Casting the Circle by High Priestess

Release date: April 10, 2020
Label: Ripple Music

I first heard High Priestess when their record company sent out their previous demo in advance of their debut album, as a sort of primer. It did the trick, as such was the quality of that demo that I couldn’t wait to hear the finished album. When it did come I reviewed it on this very site, and the one problem with it was the only new material wasn’t up to the standards of the other tracks that made up both the demo and the album. That did make me wonder if High Priestess were already running out of ideas after producing and honing their early songs to perfection: Had they run out of things to say or interesting ways to say them?

My spirits and expectations were, however, raised when I got to catch the band at Desertfest 2019 and was blown away by their live performance. So, I am delighted to announce that High Priestess are back, better than ever on album number two, Casting the Circle.

If ever a band has grown into their name then High Priestess is it, with the whole album possessing an imposing mystical presence, brimming with confidence and a dark power. Casting the Circle sounds like it is being performed in a moonlit courtyard of a Moorish castle, as strange exotic smells fill the air from oil burners the band conduct their musical rites on Persian carpets as wonders are conjured, appearing in thunderclaps and puffs of smoke.

The band’s strengths remain the same, with grandiose guitar lines soaring into the skies from Katie Gilchrest, and her vocals combining with bassist and lead vocalist Marina Fiel, shimmering and seducing your ears. Seldom have songs of the occult and devil worship sounded so gloriously, heart-warmingly satisfying. One very clear antecedent for their sound is early Rainbow, with tracks like ‘Kill the King’ and ‘Man on the Silver Mountain’ laying down a clear template for this majestic set of songs. Imagine if Richie Blackmore had been into acid and Anton Le Vay instead of Bach – that then is the High Priestess sound.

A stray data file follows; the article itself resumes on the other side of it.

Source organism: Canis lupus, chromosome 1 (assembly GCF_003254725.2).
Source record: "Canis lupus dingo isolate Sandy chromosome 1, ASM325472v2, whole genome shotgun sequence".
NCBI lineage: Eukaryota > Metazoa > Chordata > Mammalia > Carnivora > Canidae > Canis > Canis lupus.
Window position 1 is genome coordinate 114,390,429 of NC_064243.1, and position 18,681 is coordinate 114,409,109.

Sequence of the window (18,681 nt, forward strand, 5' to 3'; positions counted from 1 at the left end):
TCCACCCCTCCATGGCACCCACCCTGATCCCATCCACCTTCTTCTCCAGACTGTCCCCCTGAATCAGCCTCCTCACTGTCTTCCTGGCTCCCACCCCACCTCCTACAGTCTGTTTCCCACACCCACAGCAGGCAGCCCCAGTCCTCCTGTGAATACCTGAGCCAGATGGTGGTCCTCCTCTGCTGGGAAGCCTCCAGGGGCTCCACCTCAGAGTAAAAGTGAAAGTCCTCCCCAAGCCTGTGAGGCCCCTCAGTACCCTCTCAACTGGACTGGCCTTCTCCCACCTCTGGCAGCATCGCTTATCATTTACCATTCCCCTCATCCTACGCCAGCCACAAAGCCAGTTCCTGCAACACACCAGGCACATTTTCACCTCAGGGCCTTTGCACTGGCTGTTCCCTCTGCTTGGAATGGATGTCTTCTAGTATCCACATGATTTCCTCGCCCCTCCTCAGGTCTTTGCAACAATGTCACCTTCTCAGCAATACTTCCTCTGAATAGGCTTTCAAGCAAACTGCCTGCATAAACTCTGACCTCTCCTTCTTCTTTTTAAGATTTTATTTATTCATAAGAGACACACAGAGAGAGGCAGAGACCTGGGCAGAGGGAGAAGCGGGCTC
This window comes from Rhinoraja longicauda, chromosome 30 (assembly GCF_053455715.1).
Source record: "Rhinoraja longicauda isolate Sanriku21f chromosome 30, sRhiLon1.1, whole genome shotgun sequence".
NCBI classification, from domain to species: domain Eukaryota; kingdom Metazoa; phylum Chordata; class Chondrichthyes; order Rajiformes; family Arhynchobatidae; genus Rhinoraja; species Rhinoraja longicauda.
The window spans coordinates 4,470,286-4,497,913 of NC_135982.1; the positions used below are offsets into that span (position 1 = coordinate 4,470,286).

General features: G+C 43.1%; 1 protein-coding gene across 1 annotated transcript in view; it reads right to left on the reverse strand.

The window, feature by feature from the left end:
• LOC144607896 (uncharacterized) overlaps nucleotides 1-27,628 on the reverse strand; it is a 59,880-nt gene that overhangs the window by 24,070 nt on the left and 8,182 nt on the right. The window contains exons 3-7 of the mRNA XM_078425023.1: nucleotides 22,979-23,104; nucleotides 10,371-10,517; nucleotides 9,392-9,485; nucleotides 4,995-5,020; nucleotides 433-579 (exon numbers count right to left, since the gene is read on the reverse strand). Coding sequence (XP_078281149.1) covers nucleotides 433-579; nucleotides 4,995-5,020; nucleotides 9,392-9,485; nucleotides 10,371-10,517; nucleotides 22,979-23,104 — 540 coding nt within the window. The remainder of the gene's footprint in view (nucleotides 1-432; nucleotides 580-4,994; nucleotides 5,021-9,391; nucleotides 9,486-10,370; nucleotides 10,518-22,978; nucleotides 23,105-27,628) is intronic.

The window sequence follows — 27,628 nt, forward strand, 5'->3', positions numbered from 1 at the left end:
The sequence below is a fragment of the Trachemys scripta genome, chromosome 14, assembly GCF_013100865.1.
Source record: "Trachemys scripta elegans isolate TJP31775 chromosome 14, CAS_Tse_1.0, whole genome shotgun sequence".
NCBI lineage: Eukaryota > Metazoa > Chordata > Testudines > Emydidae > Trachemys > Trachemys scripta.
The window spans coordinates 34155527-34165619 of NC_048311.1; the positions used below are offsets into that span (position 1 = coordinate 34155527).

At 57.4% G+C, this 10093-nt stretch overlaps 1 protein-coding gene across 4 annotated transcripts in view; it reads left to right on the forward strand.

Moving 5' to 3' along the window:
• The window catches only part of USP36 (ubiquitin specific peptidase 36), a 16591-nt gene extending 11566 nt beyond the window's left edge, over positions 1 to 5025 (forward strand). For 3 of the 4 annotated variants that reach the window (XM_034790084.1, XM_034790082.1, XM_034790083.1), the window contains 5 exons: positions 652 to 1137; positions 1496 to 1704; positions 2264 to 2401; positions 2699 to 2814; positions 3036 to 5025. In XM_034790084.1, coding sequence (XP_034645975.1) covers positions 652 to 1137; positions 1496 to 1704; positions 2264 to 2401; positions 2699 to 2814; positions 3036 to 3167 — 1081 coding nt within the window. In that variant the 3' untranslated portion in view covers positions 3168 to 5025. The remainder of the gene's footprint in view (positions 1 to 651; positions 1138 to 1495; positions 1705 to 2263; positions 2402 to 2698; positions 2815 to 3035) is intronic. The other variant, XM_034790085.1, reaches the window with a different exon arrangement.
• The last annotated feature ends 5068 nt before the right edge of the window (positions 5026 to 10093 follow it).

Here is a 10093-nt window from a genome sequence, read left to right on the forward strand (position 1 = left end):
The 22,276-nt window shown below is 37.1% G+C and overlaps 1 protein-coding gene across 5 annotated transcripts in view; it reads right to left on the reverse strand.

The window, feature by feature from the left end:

As if this wasn’t all enough, High Priestess has a secret weapon in the shape of drummer Megan Mullins, one of the most exciting and flamboyant drummers in metal. Like all the best drummers (outside of krautrock) she isn’t content to keep the beat, adding her dramatic, flashy percussive splashes all over the songs. She helps create the right portentous atmosphere with huge crashing cymbals going off like gongs struck by giant, oiled Thuggees, heralding more unholy rituals.

Each of the five numbers here is a triumph, from the opening title track, which casts a hypnotic, Middle Eastern flavoured spell, right up to the closing choral ‘Ave Satanas’ – a song I suspect Ghost will kick themselves for not having written.

Positioned in between we have the now customary lengthy, epic psych-doom workouts. There is the lysergic, nine minutes-plus of  ‘Erebus’ which sounds like Blackwater Holylight by way of Black Sabbath stoned in a bazaar. ‘Invocation’ clocks in at over seventeen minutes and again uses Middle Eastern rhythms and melodies to create a swirling, heady hymnal. Megan’s drums are forever pattering and crashing, moving things on as Mariana and Katie’s voices sing high praises to Satan and Katie chops out a hokey, but highly effective riff which snakes off into agitated, sky-scraping solos.

Less ambitious in scale, but most impressive of all is ‘The Hourglass’, a measly 6.46 in length, it is the bands finest song to date. It comes in on a giant fuzzy groove that has you nodding your head in stoner celebration instantly and features Mariana and co’s most impassioned vocals. Unlike the rest of the songs, the lyric seem more personal and that may be why it has turned out to be weighted with more emotion, as the combined vocals coo “sand in the hourglass is falling” there is a real, beautiful melancholy to the song. At the close it sweeps to a surging, powerful crescendo as Mariana becomes ever more strident in her delivery and Katie’s guitars tear out a steely melody. It is one of the most devastatingly effective rock songs I have heard in a long time.

2020, despite all the horrors, is turning out to be one hell of a year for psych, doom and stoner metal, with so many fantastic albums already out and many more promised. But forget sub genres and our own little scenes and realise that in Casting the Circle, High Priestess have produced one of the best metal albums of the year so far, bar none.

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